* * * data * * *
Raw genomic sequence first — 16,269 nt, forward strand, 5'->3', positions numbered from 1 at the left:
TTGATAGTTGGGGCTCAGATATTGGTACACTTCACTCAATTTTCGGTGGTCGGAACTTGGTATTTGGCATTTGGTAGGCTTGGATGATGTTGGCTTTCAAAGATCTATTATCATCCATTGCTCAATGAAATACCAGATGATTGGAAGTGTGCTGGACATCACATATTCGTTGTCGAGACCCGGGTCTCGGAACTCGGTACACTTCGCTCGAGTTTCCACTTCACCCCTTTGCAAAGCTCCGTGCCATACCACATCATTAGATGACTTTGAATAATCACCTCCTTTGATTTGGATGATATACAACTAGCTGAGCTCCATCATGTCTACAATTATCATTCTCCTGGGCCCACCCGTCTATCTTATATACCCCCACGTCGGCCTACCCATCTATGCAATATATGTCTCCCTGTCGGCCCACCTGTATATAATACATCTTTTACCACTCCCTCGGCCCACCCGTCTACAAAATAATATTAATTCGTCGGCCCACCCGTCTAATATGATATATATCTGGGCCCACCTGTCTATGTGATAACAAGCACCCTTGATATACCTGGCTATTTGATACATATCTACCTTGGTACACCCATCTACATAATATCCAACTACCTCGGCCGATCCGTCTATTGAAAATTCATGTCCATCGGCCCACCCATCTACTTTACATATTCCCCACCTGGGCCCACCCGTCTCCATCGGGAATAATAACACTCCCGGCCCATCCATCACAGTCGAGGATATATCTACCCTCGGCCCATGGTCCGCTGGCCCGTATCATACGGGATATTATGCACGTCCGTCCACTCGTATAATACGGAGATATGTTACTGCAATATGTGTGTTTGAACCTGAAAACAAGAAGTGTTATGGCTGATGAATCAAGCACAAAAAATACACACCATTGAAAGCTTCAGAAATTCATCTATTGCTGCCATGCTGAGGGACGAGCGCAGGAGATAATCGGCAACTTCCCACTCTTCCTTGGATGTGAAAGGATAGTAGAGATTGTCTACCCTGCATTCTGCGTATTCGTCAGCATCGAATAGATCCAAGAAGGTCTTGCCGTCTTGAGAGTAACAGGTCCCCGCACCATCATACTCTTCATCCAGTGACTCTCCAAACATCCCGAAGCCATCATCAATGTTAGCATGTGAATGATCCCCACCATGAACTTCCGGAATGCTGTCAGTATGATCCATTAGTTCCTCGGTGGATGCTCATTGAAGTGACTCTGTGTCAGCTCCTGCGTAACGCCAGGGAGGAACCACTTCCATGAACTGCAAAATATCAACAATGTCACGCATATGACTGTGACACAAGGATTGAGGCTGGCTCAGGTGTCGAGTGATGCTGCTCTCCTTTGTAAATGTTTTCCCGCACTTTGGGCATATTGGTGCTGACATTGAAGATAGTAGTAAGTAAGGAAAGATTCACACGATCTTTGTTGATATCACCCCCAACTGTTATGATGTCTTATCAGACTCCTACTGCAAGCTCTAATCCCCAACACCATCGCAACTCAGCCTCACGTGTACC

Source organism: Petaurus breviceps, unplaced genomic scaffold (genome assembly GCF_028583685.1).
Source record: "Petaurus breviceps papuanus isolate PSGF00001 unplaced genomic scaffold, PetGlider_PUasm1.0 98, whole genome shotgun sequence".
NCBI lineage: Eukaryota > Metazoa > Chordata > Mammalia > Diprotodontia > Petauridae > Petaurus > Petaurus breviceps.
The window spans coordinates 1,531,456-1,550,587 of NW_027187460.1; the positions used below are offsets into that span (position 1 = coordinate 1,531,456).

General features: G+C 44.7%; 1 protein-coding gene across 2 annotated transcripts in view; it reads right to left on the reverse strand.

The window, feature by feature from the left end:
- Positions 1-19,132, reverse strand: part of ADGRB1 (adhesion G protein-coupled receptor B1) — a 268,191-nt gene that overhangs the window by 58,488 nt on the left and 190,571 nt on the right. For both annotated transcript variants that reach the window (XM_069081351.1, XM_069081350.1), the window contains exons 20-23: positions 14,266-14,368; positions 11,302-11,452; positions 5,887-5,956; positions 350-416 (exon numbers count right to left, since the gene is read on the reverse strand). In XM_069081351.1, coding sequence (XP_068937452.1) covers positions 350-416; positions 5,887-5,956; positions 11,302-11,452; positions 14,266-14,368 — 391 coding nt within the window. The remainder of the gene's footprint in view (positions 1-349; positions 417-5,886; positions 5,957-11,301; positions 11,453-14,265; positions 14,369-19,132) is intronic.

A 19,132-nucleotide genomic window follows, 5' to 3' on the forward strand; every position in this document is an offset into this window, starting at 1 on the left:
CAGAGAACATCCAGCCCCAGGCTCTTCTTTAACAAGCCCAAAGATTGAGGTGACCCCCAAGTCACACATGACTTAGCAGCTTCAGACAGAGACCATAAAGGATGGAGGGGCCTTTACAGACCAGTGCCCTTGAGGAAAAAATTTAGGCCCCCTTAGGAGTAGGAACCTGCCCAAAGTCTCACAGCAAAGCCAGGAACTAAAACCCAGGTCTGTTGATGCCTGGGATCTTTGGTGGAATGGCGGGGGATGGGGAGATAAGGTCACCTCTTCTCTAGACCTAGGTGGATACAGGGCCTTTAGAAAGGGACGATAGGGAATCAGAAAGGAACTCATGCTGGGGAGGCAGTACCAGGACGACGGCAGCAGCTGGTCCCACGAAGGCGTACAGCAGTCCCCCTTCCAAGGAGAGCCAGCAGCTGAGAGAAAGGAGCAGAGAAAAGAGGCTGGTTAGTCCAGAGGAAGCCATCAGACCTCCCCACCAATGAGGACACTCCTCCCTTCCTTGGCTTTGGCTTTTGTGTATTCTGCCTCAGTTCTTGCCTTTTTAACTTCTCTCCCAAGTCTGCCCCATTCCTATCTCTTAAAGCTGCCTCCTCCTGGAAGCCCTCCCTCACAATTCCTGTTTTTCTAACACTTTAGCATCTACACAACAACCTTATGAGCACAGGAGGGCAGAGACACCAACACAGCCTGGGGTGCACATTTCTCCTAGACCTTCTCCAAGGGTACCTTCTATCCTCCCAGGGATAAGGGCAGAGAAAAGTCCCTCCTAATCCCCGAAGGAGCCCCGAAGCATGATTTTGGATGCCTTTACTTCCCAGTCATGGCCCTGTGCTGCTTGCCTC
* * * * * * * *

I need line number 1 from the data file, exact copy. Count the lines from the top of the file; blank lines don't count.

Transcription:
Raw genomic sequence first — 16,269 nt, forward strand, 5'->3', positions numbered from 1 at the left: